About“As a design ecologist, I give people an immersive look at the extraordinary power of design in everyday life, in the headlines, and at the heart of our most pressing global challenges.”
Lindsay Tan is a risk-tolerant innovator and engaging storyteller with special expertise in symbolic aspects of human-computer and human-environment interaction. Her unique skillset has allowed her to jump fences throughout her career, applying her talent to healthcare, civic, educational, hospitality, retail, residential, and corporate interiors and extending beyond disciplinary boundaries into the realms of digital and print media, user experience, apps, exhibits, virtual and augmented reality, products, landscapes, visual merchandising, stage, and film. She was a founding member of the Tallahassee School of Design. She founded DESIGN-ATLAS and serves as Design Director for West Second Street LLC.
Tan is an in-demand speaker and award-winning author who enthusiastically shares her passion for design as the leverage point for world-changing. You can see the impact of her work featured in: CBC News, CBC/Radio-Canada, Reuters, Chronicle, Faculty Focus, Commercial Interior Design, Elle Décor Italia, Architectural Digest, Cruise Arabia & Africa, Designers Today, Spaces Quarterly, and the Board of Human Sciences.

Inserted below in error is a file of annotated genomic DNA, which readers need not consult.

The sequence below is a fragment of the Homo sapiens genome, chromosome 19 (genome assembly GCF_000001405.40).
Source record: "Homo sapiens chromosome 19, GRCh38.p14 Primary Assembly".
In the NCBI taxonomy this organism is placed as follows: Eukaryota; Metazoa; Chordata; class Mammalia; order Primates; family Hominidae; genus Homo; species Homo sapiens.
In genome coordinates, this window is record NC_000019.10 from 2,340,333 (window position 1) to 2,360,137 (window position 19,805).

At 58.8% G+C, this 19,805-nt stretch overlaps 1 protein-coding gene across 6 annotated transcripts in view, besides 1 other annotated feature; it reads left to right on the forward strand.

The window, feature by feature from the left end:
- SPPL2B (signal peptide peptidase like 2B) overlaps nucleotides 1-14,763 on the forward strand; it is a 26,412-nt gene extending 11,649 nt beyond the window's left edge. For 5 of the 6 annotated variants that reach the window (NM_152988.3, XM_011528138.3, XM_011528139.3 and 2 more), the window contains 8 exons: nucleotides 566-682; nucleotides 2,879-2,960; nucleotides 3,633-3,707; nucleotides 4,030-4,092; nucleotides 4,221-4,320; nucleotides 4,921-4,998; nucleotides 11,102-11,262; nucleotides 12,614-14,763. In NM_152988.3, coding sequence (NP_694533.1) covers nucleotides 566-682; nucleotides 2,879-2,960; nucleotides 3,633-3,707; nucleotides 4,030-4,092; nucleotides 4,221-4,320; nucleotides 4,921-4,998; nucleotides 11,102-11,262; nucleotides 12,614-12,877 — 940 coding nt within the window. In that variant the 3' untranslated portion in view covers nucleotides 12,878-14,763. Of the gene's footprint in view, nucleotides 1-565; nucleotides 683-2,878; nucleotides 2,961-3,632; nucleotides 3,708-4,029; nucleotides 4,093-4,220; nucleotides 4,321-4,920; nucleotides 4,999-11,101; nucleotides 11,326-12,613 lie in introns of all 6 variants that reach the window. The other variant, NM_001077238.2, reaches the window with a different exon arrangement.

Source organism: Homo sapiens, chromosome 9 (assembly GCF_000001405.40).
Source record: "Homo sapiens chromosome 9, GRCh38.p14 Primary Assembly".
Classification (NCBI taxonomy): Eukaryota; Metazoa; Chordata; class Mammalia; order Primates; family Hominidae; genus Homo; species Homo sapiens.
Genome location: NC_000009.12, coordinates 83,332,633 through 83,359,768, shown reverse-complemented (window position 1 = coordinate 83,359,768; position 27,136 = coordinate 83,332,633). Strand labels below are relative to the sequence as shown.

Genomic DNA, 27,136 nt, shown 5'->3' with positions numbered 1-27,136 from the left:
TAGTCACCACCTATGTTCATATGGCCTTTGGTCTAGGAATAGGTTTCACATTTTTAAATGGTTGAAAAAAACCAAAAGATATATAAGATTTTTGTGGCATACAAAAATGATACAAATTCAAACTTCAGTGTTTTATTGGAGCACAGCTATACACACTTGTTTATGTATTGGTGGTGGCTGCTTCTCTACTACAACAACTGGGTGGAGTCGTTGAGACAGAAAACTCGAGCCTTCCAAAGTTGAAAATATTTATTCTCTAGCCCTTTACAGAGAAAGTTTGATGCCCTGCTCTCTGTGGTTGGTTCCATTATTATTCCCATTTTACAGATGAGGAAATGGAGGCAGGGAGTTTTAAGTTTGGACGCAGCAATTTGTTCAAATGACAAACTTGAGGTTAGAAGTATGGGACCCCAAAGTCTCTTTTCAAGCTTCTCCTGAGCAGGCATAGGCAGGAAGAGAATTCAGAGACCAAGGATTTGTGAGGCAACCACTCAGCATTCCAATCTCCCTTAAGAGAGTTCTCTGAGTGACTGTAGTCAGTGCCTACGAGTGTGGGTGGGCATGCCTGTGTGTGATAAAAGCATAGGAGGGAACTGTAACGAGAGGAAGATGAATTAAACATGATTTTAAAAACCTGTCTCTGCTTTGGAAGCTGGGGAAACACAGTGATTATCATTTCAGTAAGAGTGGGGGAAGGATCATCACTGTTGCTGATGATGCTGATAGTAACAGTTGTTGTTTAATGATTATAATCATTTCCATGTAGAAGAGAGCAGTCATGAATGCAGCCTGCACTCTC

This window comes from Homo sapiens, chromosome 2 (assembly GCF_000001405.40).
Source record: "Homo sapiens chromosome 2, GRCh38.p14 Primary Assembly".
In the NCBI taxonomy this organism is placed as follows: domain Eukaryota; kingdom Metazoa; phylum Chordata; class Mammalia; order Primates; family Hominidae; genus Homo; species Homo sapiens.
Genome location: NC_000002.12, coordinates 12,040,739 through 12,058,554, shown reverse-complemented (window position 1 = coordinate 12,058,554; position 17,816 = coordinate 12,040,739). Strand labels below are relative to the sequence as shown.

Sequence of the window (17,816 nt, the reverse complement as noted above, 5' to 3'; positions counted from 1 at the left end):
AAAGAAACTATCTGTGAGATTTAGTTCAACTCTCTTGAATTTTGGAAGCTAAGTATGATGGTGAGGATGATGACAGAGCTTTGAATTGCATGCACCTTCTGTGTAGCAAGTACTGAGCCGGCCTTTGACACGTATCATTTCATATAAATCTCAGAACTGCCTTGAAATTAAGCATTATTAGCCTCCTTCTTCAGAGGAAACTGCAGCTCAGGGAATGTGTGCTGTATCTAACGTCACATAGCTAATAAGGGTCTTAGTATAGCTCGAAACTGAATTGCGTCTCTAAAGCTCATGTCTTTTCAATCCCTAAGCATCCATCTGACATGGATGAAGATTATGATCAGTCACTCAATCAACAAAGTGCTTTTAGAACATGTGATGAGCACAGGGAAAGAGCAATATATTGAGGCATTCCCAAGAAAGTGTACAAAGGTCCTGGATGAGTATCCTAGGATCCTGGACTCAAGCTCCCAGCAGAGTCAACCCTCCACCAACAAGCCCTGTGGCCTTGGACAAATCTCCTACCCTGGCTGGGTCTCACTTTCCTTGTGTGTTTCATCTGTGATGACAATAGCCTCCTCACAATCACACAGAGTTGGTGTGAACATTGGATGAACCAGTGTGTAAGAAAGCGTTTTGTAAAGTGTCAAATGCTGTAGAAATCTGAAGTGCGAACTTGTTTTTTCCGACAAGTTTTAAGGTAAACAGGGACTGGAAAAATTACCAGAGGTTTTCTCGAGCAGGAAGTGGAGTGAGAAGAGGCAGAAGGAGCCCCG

Her career in higher education spanned 22 years, beginning with a non-faculty role in online learning @ FSU, continuing across 3 top-ranking interior design programs, and ending at Auburn with tenure and a solid foundation of research and creative scholarship backed by $1.52 million in support. She retired from full-time academic work at age 40, stepping away from an absolute rockstar career to pursue her next big adventure and more time with her family.
As a free agent, she wears a lot of hats – business owner, executive leader, independent researcher, instructional design strategist, and project manager. She is also a wife and mom, prescribed burn manager, and lover of long-leaf pine, native bunchgrasses, and charismatic animals of the Southeast. Her vices include using too many commas, checking her mobile, and walking entirely out of her way to step on crunchy-looking leaves. (Sometimes simultaneously.)
Work Shared in CORE
(Creative Scholarship in the Humanities,